Opera Theater of Pittsburgh offers up Opera Season Summerfest

In Jonathan Eaton’s opinion, Pittsburgh is the only city with a symphony orchestra, but no summer festival dedicated strictly to music.

SCENE FROM THE PERFORMANCES— Denise Sheffey-Powell as the bride, Zelda. She has appeared frequently with the Opera Theater. (Photos by Amy Crawford).

So he set out to change that this year with the creation of Opera Season Summerfest, Opera Theater of Pittsburgh’s new sort of festival. The three-week classical music festival opened June 29 and closed July 15. All productions were held at the Hillman Center for Performing Arts, Shadyside Academy.

“Summerfest mixes it up—rich, rare delicious opera is our main dish, but it comes with delightful side treats: chamber concerts and family fun, art exhibitions, ice cream, folk dancing and late night cabaret,” said Eaton, artistic and general director of Opera Theater of Pittsburgh. “The Summerfest brand of opera is different too, it’s great but not ‘grand.’ It’s up close and personal with a distinctly modern feel and everything is sung in English. It brings together independently-spirited, joyful unconventional people to celebrate community as well as cultural values.”

Its repertoire included Mozart’s “The Magic Flute,” Bernstein’s “Candide” and a sultry version of Bizet’s “Carmen-The Gypsy.” Following the main performances, audiences were welcome to stay on and listen to Cabaret Under the Stars, which consisted of various genres of music from classical to jazz sung by Opera Season Summerfest young artists—being performed outside on the campus’ beautiful patio before choosing to watch “Night Caps,” one of six mini operas after select performances.

Each “Night Caps” aria was 15 minutes long and were performed at the Hillman Center for Performing Arts’ Kountz Black Box Theater.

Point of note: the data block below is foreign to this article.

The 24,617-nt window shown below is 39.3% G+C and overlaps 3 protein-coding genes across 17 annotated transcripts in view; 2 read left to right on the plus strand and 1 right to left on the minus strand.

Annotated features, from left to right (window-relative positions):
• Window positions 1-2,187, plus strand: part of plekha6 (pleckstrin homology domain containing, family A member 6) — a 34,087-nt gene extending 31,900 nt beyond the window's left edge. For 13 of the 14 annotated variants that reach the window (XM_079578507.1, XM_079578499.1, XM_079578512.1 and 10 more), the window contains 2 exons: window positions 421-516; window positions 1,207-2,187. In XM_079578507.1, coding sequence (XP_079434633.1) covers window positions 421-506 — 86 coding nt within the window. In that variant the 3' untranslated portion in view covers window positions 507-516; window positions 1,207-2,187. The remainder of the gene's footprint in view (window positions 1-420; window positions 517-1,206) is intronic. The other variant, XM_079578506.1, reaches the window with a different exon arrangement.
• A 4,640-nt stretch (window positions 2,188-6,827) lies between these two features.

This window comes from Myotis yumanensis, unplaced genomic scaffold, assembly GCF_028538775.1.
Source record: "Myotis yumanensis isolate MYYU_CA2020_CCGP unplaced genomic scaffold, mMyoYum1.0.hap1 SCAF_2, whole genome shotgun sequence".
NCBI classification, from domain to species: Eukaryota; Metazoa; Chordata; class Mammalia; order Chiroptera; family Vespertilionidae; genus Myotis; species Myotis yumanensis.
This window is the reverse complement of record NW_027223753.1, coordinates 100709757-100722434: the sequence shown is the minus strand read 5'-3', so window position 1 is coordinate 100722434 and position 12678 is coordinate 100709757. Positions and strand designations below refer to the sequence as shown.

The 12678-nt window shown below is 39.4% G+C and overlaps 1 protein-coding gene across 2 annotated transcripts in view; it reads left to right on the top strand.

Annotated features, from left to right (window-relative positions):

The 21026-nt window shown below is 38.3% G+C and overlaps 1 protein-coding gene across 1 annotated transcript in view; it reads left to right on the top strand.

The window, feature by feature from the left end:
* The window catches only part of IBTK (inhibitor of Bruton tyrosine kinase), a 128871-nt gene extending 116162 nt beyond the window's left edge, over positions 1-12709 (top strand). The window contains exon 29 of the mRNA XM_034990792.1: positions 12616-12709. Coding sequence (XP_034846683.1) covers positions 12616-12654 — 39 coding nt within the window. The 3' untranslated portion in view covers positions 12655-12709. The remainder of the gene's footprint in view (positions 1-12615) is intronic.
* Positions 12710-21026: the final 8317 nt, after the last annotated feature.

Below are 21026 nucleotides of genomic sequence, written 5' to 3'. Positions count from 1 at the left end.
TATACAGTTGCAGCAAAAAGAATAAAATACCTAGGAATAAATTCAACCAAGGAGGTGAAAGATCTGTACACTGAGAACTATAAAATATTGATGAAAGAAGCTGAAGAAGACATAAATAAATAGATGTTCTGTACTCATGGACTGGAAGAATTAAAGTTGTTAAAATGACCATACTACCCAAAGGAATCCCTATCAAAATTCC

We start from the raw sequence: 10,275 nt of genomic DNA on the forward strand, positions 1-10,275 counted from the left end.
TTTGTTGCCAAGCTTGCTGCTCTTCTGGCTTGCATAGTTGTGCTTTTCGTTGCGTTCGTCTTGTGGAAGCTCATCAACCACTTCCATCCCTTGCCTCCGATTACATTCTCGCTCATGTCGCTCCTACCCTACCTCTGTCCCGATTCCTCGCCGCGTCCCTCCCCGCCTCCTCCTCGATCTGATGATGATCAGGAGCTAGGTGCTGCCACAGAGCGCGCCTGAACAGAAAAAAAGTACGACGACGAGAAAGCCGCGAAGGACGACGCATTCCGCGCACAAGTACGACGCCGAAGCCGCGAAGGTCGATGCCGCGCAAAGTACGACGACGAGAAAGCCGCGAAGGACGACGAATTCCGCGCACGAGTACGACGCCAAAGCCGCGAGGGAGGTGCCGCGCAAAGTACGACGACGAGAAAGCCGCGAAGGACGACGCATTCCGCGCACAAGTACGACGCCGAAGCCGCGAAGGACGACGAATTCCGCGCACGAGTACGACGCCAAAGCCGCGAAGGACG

“Bridal Suite,” one of the six Night Cap mini operas was written by Mt. Ararat Baptist Church Music Min. Dwayne Fulton. The opera focused on a bride who was left at the altar by her groom because their wedding fell on the same day as a Steelers game.

“We have a lot of friends in the African-American community and if you like a really good story with really good performances, there’s something for everyone. The productions are about real people in real situations and they sing and dance. They are great performers. Anyone who sees any of the operas won’t be disappointed,” Eaton said.

The eclectic mix of operatic material mixed with the opportunity to sing opera is what made Khary Wilson take interest in the company.

“People need to come out and see the great work this company is doing. It will be of interest to African-Americans because they will get to see us on stage singing opera, which is something that is rare for us,” said Wilson, who is from Baton Rouge but resides in Atlanta.

The Opera Theater of Pittsburgh was founded in 1987 by Mildred Miller and has been passionately led by Eaton since 1999. Throughout its 34-year history, the company has premiered more than 30 shows in Pittsburgh, many of which were American operas that had been produced by other regional companies.

Prior to starting Opera Season Summerfest, the Opera Theater of Pittsburgh would travel throughout the Pittsburgh area and perform operas. That nomadic state caused the company to lose audiences.

“We thought we should settle down somewhere so that people can come see us. Its five miles outside of Downtown and people can come here and relax,” Eaton said.

Opera Theater of Pittsburgh board member Demareus Copper agreed with Eaton.

“It’s like leaving the city without leaving the city. The productions are phenomenal because they are innovative. This is exciting for us,” Cooper said.

Although Opera Theater of Pittsburgh will focus primarily on summer now, the company will still hold four events throughout the year in addition to Summerfest, according to Eaton.

(For more information on Pittsburgh Opera Theater or Summerfest, visit the company’s web site at www.otsummerfest.org or call the box office at 412-326-9687.)

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